by Mike Masnick
Mon, Oct 3rd 2011 8:07pm
by Mike Masnick
Mon, Mar 14th 2011 1:00pm
from the questions,-questions dept
by Mike Masnick
Tue, Nov 23rd 2010 8:14am
from the yeah,-ok dept
In the interview with Billboard, Lars Ulrich, who was the band member who led the charge against Napster, first talks about "The awesomeness of the Internet" in that you've got "the whole world at your fingertips" and how great it would have been for him as a child (until the older version of himself would have sued him for listening to music... but I digress). That leads to the obvious question from Billboard about Napster, where Ulrich notes that he fully expects his obituary to mention Napster in the opening paragraph and then says the following:
"That's something I have to accept, and I accept it," he says. "But it's not something that plays a big part in my life in 2010. I'm proud of the fact that we stood up for what we believed in and took a stance. Were we caught off-guard? Absolutely. Were there some gross underestimation of what this thing was? Yeah. But it came from the same impulsive spirit that drives everything else this band does."I keep trying to parse that, but I'm not sure what it's actually saying. He's proud that they sued... but it was an underestimation? An underestimation of what? That they'd be able to sue file sharing out of existence? If that's the case, then why be proud of suing and hurting the band's reputation?
Earlier this year, we pointed out that Metallica is a band that makes the vast majority of its money from touring -- over $20 million, versus about $1.5 million from album sales -- and suggested that the band's attack on Napster seems really short-sighted when you consider that. They were fighting over the scraps -- when embracing the fans likely would have resulted in much greater live and merchandise sales. In fact, the band's manager is asked how the band is dealing with lower album sales, and he notes that it's no big deal because of all the other revenue sources:
"It won't change anything else we do," he says. "I'm trying not to be cocky about it, but for Metallica, at their level, the kinds of things you might think about to replace income are minor compared to what you make playing tours and selling merch. We're just finishing 225 shows worldwide [in support of "Death Magnetic"], and these are massive shows. We can play anywhere. What else do we need to do, really? If we sell fewer records, so be it. Of course I'd rather sell more, but I can't do anything about the size of the market, and neither can they."Yeah, well, if you hadn't pissed off all those fans, you could have actually increased the size of the market willing to attend concerts and buy stuff... but... whatever.
by Mike Masnick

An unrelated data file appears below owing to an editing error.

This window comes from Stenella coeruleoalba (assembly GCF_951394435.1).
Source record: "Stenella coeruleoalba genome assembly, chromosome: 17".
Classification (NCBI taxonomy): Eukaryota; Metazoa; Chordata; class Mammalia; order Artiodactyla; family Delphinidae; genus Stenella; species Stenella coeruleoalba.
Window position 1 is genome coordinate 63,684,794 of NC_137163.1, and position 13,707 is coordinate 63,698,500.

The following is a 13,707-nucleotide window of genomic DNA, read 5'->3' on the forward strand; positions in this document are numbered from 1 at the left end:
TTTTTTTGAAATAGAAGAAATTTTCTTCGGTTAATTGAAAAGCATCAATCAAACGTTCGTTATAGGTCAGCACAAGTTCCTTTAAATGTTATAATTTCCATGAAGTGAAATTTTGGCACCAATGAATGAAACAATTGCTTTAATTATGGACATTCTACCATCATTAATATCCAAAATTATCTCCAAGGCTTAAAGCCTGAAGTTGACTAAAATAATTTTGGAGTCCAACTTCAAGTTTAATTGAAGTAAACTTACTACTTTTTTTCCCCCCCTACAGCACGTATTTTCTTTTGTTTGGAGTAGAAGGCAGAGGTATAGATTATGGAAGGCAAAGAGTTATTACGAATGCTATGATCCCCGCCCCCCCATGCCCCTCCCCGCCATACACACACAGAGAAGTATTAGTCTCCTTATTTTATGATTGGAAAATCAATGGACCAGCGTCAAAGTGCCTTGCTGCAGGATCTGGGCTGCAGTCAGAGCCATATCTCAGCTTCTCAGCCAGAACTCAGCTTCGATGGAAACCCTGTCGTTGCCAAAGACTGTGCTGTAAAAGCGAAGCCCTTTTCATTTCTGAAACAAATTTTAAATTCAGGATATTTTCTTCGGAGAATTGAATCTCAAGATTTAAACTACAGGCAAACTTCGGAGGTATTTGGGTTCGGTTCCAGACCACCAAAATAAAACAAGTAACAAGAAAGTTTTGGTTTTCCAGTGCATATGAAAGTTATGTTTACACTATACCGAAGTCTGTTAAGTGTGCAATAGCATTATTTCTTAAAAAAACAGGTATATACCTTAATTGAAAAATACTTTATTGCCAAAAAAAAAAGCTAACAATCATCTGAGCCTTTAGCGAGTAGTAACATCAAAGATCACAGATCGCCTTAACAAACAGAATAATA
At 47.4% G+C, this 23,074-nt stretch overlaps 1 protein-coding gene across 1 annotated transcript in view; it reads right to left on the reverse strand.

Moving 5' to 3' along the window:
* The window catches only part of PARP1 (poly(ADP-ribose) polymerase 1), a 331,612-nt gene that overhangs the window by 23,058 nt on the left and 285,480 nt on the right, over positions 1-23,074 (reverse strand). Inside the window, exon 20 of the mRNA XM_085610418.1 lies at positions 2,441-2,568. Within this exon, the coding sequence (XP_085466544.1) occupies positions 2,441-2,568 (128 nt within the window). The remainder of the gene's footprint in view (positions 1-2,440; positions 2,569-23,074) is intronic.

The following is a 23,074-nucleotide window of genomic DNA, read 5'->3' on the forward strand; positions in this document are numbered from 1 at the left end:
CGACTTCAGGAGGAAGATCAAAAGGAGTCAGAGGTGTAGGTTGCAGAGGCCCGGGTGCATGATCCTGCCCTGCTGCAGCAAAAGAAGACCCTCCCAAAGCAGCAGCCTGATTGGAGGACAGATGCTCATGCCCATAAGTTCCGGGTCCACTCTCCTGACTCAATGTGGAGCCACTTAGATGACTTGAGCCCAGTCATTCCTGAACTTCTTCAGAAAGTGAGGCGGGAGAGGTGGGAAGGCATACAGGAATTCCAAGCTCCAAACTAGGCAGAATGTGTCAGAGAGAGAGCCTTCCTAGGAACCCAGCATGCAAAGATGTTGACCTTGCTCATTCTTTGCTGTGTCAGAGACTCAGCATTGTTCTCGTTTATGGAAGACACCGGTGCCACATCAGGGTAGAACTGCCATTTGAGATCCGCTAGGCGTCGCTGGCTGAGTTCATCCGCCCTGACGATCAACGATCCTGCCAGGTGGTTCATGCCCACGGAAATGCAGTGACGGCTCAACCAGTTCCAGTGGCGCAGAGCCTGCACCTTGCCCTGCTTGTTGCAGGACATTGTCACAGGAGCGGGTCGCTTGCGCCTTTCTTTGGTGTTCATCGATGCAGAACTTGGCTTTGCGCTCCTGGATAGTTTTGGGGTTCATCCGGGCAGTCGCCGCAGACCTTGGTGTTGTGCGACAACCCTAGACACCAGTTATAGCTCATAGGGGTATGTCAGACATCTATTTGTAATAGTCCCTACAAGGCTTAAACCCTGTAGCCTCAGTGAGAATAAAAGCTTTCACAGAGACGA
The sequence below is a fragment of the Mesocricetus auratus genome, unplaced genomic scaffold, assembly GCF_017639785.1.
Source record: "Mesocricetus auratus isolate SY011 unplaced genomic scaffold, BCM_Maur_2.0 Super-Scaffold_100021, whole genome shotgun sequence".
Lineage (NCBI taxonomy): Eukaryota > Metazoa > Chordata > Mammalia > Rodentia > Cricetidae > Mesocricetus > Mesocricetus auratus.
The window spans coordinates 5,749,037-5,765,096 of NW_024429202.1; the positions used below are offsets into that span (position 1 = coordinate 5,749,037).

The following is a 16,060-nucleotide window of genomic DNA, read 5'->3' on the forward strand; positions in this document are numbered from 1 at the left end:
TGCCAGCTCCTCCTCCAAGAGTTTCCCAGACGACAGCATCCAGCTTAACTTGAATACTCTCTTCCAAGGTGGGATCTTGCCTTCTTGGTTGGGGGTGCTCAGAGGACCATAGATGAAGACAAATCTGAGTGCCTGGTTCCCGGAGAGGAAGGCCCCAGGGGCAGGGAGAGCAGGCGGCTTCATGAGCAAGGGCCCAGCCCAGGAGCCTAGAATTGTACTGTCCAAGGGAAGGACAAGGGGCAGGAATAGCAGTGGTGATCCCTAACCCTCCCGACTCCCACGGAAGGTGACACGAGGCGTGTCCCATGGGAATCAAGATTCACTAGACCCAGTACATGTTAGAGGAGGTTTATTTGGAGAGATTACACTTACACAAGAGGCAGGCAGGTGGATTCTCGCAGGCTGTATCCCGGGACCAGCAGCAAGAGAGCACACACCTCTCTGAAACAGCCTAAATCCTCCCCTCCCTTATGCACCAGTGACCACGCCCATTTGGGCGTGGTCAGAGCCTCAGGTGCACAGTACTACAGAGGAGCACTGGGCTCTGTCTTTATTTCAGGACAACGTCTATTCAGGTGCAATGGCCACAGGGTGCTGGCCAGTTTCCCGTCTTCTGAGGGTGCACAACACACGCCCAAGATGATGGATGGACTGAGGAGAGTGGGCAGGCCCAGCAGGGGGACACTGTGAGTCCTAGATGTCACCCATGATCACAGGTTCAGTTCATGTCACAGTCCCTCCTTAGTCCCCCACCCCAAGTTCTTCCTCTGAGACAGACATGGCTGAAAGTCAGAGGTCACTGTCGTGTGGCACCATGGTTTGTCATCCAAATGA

Mon, Oct 4th 2010 10:46am
from the cheaper-to-settle dept
Earlier this year, however, Sharing Sound sued a whole bunch of companies over these patents. Included was Apple, Microsoft, Napster, Rhapsody, BDE (Kazaa), Sony, Sony/Ericsson, Amazon, Netflix, Wal-Mart, Barnes & Noble and Gamestop. Late last week, the news came out that Apple had settled and paid up. Along with that, people noted that most of the other companies had already settled.
I defy anyone to explain how this patent is a valid patent. The folks at M-CAM broke down a whole bunch of prior art when the lawsuits were first filed. Anyone who was anywhere near the online web store world for digital content would look through the (very, very, very simple) claims in the patent and just laugh. There's no "invention" there at all. It's a joke.
So why did so many companies settle? The easy guess is that the settlement terms were simply less than going through with the lawsuit. Lawsuits are expensive, even over totally bogus patents. So it's often just easier and cheaper to pay up. Of course, now that gives Sharing Sound more ammo to say "look at all these big companies who settled" when they continue to go after lots of other companies. This is a perfect example of how bad patents still "win" lawsuits.
by Mike Masnick
Fri, Aug 6th 2010 9:44am
from the and-it'll-work-just-as-well dept
While I didn't think of it, Raffi Khatchadourian did, and wrote a brilliant blog post for the New Yorker making the comparison (that's why he writes for The New Yorker, and I do not). Khatchadourian is actually responding to the equally ridiculous suggestion from former Bush speechwriter Marc Thiessen, that the US should use the military to hunt Julian Assange down and bring him to justice and shut down Wikileaks, which Thiessen calls a "criminal syndicate" (say what?!?). Khatchadourian makes the connection: